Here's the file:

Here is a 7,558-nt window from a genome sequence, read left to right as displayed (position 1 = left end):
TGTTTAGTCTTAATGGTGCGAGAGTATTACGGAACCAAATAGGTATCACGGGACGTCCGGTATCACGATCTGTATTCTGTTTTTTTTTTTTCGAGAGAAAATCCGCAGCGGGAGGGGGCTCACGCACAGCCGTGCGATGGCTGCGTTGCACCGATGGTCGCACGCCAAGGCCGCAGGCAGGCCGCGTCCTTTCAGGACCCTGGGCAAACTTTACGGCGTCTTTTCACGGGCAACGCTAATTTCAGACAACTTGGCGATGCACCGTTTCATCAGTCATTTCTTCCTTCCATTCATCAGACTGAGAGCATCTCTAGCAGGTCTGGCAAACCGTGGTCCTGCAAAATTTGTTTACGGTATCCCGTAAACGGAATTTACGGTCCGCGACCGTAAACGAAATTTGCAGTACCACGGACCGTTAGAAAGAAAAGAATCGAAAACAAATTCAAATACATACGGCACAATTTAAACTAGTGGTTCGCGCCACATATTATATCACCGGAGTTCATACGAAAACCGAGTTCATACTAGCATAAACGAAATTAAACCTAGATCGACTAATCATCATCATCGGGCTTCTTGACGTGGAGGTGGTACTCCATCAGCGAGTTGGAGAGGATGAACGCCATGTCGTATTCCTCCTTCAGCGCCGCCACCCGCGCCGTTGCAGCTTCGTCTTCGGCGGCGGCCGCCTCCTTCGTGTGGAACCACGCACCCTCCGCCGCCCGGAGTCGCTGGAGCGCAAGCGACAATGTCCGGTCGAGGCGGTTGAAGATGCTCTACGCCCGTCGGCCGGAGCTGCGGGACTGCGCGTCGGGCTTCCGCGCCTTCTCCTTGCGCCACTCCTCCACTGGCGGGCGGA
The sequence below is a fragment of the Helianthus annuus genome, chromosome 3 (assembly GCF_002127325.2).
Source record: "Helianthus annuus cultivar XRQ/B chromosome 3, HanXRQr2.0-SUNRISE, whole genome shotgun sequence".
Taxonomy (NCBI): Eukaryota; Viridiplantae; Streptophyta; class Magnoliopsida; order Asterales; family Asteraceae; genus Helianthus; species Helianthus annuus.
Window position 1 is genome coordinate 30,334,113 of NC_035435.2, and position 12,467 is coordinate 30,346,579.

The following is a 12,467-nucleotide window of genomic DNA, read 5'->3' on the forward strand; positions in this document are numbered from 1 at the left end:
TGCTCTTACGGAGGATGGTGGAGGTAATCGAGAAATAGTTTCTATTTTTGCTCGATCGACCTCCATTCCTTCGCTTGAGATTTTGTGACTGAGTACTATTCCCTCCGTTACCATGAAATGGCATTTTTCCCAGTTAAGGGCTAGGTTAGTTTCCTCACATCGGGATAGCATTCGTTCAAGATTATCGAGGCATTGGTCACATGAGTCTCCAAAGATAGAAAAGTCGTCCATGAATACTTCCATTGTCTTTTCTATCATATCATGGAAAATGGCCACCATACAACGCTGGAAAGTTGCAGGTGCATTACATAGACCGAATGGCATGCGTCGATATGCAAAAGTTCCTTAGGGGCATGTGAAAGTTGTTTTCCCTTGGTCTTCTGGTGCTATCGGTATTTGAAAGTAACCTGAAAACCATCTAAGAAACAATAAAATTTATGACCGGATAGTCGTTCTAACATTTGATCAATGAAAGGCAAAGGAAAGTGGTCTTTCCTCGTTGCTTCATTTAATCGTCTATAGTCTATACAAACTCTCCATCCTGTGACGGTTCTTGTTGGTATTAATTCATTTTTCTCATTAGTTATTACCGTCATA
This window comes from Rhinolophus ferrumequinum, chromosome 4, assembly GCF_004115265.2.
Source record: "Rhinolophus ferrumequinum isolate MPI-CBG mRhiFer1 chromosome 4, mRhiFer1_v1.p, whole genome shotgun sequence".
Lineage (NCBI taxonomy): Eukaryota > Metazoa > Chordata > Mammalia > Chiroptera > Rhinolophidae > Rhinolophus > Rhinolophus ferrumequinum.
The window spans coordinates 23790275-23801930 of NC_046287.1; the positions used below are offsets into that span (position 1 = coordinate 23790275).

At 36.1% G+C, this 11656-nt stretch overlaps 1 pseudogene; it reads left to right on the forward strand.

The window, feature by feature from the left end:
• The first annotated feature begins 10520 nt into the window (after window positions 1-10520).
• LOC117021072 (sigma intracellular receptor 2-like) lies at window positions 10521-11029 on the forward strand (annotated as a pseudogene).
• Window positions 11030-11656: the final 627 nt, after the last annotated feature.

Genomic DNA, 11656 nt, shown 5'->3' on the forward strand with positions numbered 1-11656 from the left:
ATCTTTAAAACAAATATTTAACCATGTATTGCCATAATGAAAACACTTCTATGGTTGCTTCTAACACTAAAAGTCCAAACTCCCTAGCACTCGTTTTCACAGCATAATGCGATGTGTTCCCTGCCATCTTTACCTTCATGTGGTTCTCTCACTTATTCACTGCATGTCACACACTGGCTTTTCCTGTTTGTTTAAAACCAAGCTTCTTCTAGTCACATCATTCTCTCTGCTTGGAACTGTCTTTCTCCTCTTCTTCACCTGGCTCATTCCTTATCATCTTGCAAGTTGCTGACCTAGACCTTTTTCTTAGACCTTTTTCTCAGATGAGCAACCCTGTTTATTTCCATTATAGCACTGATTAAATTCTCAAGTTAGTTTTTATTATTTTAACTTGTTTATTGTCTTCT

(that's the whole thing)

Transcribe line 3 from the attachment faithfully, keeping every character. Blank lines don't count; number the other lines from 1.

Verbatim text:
The sequence below is a fragment of the Helianthus annuus genome, chromosome 3 (assembly GCF_002127325.2).